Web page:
The Center on Applied Feminism at my home institution, the University of Baltimore School of Law, seeks submissions for its Fifth Annual Feminist Legal Theory Conference, to be held March 1 and 2, 2012. This year’s theme is Applied Feminism and Democracy.
Over the past year, we have seen the impact of democracy on women’s lives globally, nationally, and on the state and local level. From participation in the overthrow of governments in the Middle East to battles over funding for Planned Parenthood in the United States, women and democracy has been a recurring theme of recent events.
Practitioners’ and activists’ papers need not follow a strictly academic format, but all paper proposals should address the conference theme. In this election year, we invite you to think about gender, feminism and democracy:
► Who does democracy best serve?
► How do democracies shape the lives of women?
► Does democracy increase women’s participation in governmental process?
► Have democratic governments been successful in advancing feminist goals?
► Are there better ways than democracy to address the issues that affect women’s lives?
► Is securing voting rights a feminist issue?
► What does democratic participation mean for women?
► How can women use democratic processes to improve their lives?
► How can feminist legal theory inform the creation and evolution of democracies?
► How might feminist principles inform our understanding of what democracy is and what it requires?
► Are there are distinctively feminist approaches to the meaning of democracy?
The conference will explore gender issues within emerging and well-established democracies, allowing us to reflect on past movements and propose future reforms.
This conference will attempt to address these and other questions from the perspectives of activists, practitioners, and academics. The conference will provide an opportunity for participants and audience members to exchange ideas about the current state of feminist legal theories and how those theories relate to women’s experiences of democracy. By expanding the boundaries of our exploration, we hope to deepen our understandings of feminist legal theory and to move new insights into practice. In addition, the conference is designed to provide presenters with the opportunity to gain extensive feedback on their papers.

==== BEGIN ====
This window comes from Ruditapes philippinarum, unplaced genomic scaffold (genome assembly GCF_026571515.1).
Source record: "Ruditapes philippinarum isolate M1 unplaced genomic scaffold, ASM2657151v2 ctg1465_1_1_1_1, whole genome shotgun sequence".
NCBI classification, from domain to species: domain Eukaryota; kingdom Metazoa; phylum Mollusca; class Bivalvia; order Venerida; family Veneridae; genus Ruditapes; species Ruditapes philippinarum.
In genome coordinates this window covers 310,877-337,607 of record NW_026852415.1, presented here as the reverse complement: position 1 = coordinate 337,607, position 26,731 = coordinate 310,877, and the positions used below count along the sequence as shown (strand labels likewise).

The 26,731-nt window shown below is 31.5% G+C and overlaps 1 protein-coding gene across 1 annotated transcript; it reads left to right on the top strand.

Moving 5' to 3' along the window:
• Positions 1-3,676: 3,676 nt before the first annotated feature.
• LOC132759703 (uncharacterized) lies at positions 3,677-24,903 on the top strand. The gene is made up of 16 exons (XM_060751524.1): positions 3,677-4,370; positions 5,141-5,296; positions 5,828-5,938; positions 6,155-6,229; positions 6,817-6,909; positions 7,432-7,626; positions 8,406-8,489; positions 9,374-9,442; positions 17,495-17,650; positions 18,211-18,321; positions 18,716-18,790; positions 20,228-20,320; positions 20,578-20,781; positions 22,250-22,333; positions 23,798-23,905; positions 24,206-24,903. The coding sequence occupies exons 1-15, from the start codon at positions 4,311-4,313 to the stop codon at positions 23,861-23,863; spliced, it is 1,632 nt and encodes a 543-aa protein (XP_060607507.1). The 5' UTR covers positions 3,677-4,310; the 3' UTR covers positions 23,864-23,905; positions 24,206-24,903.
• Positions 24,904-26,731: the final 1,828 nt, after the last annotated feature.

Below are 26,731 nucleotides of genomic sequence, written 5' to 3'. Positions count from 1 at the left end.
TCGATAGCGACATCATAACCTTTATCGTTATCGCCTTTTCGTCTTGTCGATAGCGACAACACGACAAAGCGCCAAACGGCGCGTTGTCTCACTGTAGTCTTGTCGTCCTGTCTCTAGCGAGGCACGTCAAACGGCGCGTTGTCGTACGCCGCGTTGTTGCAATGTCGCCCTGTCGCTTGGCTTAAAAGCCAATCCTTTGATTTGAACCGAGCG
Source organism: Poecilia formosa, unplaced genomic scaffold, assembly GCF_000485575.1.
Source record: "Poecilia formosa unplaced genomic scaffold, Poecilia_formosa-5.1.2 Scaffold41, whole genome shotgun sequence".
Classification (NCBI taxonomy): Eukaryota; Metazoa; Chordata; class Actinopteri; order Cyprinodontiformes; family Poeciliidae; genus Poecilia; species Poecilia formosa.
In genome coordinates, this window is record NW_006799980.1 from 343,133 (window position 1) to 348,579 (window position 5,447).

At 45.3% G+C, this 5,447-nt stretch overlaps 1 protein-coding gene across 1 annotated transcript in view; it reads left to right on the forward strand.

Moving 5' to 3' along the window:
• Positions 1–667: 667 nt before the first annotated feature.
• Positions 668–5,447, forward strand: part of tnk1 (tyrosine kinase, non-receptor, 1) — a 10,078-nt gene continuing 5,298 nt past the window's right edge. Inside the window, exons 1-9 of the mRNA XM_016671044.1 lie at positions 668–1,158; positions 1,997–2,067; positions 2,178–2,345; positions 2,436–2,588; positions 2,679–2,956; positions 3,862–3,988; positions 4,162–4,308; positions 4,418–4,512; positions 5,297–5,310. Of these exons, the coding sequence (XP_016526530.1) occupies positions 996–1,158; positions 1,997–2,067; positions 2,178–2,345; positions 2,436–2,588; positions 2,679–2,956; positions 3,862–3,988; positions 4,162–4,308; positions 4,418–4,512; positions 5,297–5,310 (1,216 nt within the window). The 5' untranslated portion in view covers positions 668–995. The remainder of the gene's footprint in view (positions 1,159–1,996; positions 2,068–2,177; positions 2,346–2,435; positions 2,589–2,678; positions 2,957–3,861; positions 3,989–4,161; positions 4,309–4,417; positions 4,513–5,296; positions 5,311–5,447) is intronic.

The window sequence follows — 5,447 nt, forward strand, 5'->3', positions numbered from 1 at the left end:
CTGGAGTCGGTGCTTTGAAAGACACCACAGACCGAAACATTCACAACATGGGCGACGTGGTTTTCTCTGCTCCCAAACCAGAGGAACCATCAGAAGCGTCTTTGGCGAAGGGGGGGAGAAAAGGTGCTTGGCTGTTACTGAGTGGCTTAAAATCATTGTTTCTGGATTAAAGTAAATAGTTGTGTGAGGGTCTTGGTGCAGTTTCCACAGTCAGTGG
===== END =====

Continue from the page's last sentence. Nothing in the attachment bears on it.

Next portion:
The conference will begin the evening of Thursday, March 1, with a workshop for conference participants. This workshop will continue the annual tradition of involving all attendees to be participants in an interactive discussion and reflection. The workshop will be approximately two hours in length.
On Friday, March 2, the conference will continue with a day of presentations by legal academics, practitioners, and activists regarding current scholarship and/or legal work that explores the application of feminist legal theory to democracy.
The conference will be open to the public and will feature a keynote speaker. Past keynote speakers have included Nobel laureate Toni Morrison, Dr. Maya Angelou, Gloria Steinem, and Pulitzer Prizewinning journalist Sheryl WuDunn.
The University of Baltimore Law Review has agreed to offer publication to between two and four of the papers presented at the conference; if you are interested in having your previously unpublished manuscript considered for publication, please indicate this on your abstract submission.
To submit a paper proposal, please submit an abstract of no more than one page, with subject line "CAF conference submission," by 5 p.m. on October 14, 2011, to my colleague Leigh Goodmark (right), Baltimore Law professor and co-director of the Center, at firstname.lastname@example.org. (photo credit) Any questions about this call for papers or the conference may be directed to her as well.